The National Institute on Drug Abuse (NIDA), part of the National Institutes of Health, today announced that three scientists have been selected to receive the 2017 Avant-Garde Award for HIV/AIDS Research. The winning proposals focus on a variety of novel approaches, including: improving HIV prevention through effective gene therapies; enhancing innate (natural) immunity against HIV and other related viruses; and developing new small-molecule drugs to treat HIV-1 infection. The three scientists will each receive $500,000 per year for five years to support their research, subject to the availability of funds. NIDA's tenth annual Avant-Garde Award competition is intended to stimulate high-impact research that may lead to groundbreaking opportunities for the prevention and treatment of HIV/AIDS in drug users.
"With nearly 37 million people living with HIV worldwide, it is essential that researchers continue to develop effective prevention and treatment strategies for those suffering from this devastating disease, including people with substance use disorders," said NIDA Director Nora D. Volkow, M.D. "These scientists are pioneering exciting new approaches aimed at preventing and treating new cases of HIV and helping people at risk live longer, healthier lives."
Awardees are listed below:
Michael Farzan, Ph.D.,
The Scripps Research Institute
Project: A safety switch for an effective HIV-1 vaccine
Dr. Farzan plans to use preclinical models to explore safe and effective gene therapies for the long-term prevention of HIV infection in high-risk populations, such as injection drug users. He will use an adeno-associated virus to deliver broadly neutralizing antibodies (bNAbs) or eCD4-Ig, proteins that prevent HIV-1 from infecting cells. His group will also explore safety switch mechanisms to control bNAbs and eCD4-Ig, thereby increasing safety during long-term exposure to these molecules.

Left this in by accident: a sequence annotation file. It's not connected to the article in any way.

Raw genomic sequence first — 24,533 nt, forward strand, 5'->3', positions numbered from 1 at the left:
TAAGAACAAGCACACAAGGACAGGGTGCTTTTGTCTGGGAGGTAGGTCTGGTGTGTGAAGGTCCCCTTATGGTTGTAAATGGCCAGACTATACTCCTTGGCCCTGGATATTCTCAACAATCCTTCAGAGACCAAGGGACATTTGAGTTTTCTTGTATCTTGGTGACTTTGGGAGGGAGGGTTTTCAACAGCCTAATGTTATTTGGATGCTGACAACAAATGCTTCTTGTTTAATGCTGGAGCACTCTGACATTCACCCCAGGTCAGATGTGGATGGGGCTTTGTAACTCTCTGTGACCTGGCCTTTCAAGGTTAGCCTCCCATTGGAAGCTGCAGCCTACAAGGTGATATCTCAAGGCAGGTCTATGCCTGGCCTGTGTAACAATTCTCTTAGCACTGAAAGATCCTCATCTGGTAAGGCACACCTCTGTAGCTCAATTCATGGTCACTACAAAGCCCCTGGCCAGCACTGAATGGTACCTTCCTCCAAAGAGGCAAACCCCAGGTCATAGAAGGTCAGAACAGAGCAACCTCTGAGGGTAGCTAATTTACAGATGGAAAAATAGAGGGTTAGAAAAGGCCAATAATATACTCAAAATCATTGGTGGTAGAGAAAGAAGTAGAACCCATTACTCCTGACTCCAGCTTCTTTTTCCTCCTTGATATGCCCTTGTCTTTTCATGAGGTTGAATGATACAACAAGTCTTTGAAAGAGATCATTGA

Eric M. Poeschla, Ph.D.,
University of Colorado Denver
Project: Novel Approaches to Innate Immunity Against HIV-1 and Other Co-infection Viruses
Dr. Poeschla will use animal and human cells to explore the use of viral RNA-dependent RNA polymerase (RdRP) to enhance broad-spectrum (innate) immunity against various viruses, including HIV-1. Evidence suggests that this stable innate immune system activation does not trigger autoimmunity or inflammatory pathways. This approach may also protect against viruses that infect people with addiction.
Peter S. Kim, Ph.D.,
Project: Making the HIV-1 gp41 pocket amenable to small-molecule drug discovery
Dr. Kim’s group proposes a strategy that alters the HIV-1 gp41 region, thereby increasing structural rigidity in this region. This will enhance testing of new therapeutics that target the gp41 pocket to prevent HIV infection. Because the pocket is structurally similar across different HIV-1 strains, these therapeutics could treat patients, including people with substance use disorders, who are at higher risk of developing resistance to one or more classes of anti-HIV drugs.
The Avant-Garde Awards are modeled after the NIH Pioneer Awards and are granted to scientists of exceptional creativity who propose high-impact research that could open new avenues for prevention and treatment of HIV/AIDS among people with substance use disorders.
For information about NIDA’s AIDS Research Program, including the Avant-Garde Award Program for HIV/AIDS Research, go to www.drugabuse.gov/AIDS. Read about selected highlights of past Avant-Garde awardees.
Drs. Farzan, Poeschla and Kim are funded under grant numbers DA043912-01, DA043915-01 and DA043893-01, respectively.
NIDA Press Office
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